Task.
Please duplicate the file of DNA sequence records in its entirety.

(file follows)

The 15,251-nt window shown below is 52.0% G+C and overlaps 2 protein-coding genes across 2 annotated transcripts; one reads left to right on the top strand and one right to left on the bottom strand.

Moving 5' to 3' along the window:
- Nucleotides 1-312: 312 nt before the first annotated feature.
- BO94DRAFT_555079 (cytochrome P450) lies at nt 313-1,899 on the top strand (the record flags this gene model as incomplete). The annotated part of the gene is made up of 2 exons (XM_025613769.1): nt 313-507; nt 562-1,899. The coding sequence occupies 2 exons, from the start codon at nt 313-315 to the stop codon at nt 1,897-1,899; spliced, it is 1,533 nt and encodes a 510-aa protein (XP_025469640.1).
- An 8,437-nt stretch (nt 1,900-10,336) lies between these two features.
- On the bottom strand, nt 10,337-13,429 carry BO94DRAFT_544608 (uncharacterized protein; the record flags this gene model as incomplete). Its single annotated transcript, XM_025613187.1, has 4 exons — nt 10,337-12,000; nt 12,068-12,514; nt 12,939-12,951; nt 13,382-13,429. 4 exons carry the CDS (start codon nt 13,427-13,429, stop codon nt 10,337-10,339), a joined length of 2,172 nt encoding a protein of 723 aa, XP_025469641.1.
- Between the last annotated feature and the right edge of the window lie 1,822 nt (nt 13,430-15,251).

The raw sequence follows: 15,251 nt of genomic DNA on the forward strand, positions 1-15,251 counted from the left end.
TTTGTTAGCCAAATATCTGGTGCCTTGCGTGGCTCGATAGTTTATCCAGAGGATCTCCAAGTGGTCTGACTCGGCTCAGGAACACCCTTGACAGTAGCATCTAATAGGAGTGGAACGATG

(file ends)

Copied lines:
The 15,251-nt window shown below is 52.0% G+C and overlaps 2 protein-coding genes across 2 annotated transcripts; one reads left to right on the top strand and one right to left on the bottom strand.

Moving 5' to 3' along the window:
- Nucleotides 1-312: 312 nt before the first annotated feature.
- BO94DRAFT_555079 (cytochrome P450) lies at nt 313-1,899 on the top strand (the record flags this gene model as incomplete). The annotated part of the gene is made up of 2 exons (XM_025613769.1): nt 313-507; nt 562-1,899. The coding sequence occupies 2 exons, from the start codon at nt 313-315 to the stop codon at nt 1,897-1,899; spliced, it is 1,533 nt and encodes a 510-aa protein (XP_025469640.1).
- An 8,437-nt stretch (nt 1,900-10,336) lies between these two features.
- On the bottom strand, nt 10,337-13,429 carry BO94DRAFT_544608 (uncharacterized protein; the record flags this gene model as incomplete). Its single annotated transcript, XM_025613187.1, has 4 exons — nt 10,337-12,000; nt 12,068-12,514; nt 12,939-12,951; nt 13,382-13,429. 4 exons carry the CDS (start codon nt 13,427-13,429, stop codon nt 10,337-10,339), a joined length of 2,172 nt encoding a protein of 723 aa, XP_025469641.1.
- Between the last annotated feature and the right edge of the window lie 1,822 nt (nt 13,430-15,251).

The raw sequence follows: 15,251 nt of genomic DNA on the forward strand, positions 1-15,251 counted from the left end.
TTTGTTAGCCAAATATCTGGTGCCTTGCGTGGCTCGATAGTTTATCCAGAGGATCTCCAAGTGGTCTGACTCGGCTCAGGAACACCCTTGACAGTAGCATCTAATAGGAGTGGAACGATG